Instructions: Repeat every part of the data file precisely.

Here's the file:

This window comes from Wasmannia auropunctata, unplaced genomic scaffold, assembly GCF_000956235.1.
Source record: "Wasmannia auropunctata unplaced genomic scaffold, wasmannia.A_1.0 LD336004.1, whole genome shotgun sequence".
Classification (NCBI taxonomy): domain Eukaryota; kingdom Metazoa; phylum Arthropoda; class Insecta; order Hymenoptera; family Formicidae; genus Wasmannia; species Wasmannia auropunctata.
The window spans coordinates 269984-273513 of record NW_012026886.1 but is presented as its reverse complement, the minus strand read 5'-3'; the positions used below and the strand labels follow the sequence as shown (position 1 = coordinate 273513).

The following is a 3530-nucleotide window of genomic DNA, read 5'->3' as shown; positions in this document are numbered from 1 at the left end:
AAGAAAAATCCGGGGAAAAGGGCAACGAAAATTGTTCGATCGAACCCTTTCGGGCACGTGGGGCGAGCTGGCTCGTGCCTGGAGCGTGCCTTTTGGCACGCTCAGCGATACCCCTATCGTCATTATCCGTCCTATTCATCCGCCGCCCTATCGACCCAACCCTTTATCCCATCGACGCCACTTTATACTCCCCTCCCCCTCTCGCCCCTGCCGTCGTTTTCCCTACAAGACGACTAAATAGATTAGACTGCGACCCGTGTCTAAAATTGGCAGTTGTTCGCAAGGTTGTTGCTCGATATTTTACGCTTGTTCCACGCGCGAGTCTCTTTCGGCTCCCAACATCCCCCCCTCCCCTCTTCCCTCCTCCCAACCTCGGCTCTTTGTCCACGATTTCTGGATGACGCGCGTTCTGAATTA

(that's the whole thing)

This window comes from Wasmannia auropunctata, unplaced genomic scaffold, assembly GCF_000956235.1.
Source record: "Wasmannia auropunctata unplaced genomic scaffold, wasmannia.A_1.0 LD336004.1, whole genome shotgun sequence".
Classification (NCBI taxonomy): domain Eukaryota; kingdom Metazoa; phylum Arthropoda; class Insecta; order Hymenoptera; family Formicidae; genus Wasmannia; species Wasmannia auropunctata.
The window spans coordinates 269984-273513 of record NW_012026886.1 but is presented as its reverse complement, the minus strand read 5'-3'; the positions used below and the strand labels follow the sequence as shown (position 1 = coordinate 273513).

The following is a 3530-nucleotide window of genomic DNA, read 5'->3' as shown; positions in this document are numbered from 1 at the left end:
AAGAAAAATCCGGGGAAAAGGGCAACGAAAATTGTTCGATCGAACCCTTTCGGGCACGTGGGGCGAGCTGGCTCGTGCCTGGAGCGTGCCTTTTGGCACGCTCAGCGATACCCCTATCGTCATTATCCGTCCTATTCATCCGCCGCCCTATCGACCCAACCCTTTATCCCATCGACGCCACTTTATACTCCCCTCCCCCTCTCGCCCCTGCCGTCGTTTTCCCTACAAGACGACTAAATAGATTAGACTGCGACCCGTGTCTAAAATTGGCAGTTGTTCGCAAGGTTGTTGCTCGATATTTTACGCTTGTTCCACGCGCGAGTCTCTTTCGGCTCCCAACATCCCCCCCTCCCCTCTTCCCTCCTCCCAACCTCGGCTCTTTGTCCACGATTTCTGGATGACGCGCGTTCTGAATTA